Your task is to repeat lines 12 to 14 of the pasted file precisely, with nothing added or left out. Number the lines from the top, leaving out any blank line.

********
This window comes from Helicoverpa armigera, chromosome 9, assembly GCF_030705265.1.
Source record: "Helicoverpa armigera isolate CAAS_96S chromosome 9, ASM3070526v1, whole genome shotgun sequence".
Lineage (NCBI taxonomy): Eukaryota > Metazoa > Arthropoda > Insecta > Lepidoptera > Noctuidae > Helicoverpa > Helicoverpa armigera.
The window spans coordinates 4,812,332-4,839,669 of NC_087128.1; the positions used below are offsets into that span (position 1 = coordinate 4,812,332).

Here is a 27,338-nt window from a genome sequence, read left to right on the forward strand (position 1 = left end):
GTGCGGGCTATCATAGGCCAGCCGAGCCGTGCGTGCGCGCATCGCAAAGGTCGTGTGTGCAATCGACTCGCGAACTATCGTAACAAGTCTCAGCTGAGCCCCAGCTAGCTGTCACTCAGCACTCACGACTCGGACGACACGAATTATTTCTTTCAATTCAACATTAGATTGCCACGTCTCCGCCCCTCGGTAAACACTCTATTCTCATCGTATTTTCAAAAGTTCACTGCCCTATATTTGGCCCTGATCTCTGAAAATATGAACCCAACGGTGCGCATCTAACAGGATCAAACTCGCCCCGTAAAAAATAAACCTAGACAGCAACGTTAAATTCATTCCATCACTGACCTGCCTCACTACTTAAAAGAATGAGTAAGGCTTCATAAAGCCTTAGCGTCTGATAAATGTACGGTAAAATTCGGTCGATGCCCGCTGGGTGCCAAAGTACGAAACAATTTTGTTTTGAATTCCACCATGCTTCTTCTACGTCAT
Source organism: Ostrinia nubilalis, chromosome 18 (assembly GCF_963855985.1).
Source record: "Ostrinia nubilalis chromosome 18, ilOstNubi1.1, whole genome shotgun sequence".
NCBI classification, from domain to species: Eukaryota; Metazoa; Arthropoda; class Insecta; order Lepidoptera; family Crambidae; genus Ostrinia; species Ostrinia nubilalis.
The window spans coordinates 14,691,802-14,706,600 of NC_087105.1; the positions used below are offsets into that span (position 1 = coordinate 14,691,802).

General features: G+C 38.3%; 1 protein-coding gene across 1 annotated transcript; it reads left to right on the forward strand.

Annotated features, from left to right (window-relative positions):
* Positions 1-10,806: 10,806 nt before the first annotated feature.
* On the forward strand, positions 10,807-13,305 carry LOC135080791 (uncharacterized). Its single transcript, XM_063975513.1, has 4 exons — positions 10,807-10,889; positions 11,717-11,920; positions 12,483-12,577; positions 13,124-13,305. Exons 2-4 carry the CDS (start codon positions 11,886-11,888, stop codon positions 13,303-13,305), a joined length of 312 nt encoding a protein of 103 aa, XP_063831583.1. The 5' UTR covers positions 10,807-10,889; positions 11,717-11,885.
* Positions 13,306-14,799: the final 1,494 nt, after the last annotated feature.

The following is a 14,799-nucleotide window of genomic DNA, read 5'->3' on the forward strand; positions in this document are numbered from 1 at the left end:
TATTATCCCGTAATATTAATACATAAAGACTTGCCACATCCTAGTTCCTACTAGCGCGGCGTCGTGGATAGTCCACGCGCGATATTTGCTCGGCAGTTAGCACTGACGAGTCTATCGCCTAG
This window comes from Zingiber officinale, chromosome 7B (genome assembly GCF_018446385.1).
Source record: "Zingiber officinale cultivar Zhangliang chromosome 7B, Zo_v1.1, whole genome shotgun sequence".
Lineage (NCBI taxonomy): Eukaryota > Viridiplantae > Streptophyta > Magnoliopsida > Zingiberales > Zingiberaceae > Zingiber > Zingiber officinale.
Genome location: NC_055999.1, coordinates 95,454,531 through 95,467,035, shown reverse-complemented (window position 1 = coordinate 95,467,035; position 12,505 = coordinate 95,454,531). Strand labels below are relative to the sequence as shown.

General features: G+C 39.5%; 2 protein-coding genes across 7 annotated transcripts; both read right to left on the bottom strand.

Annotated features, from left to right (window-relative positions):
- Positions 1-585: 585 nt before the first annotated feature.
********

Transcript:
Annotated features, from left to right (window-relative positions):
* Positions 1-10,806: 10,806 nt before the first annotated feature.
* On the forward strand, positions 10,807-13,305 carry LOC135080791 (uncharacterized). Its single transcript, XM_063975513.1, has 4 exons — positions 10,807-10,889; positions 11,717-11,920; positions 12,483-12,577; positions 13,124-13,305. Exons 2-4 carry the CDS (start codon positions 11,886-11,888, stop codon positions 13,303-13,305), a joined length of 312 nt encoding a protein of 103 aa, XP_063831583.1. The 5' UTR covers positions 10,807-10,889; positions 11,717-11,885.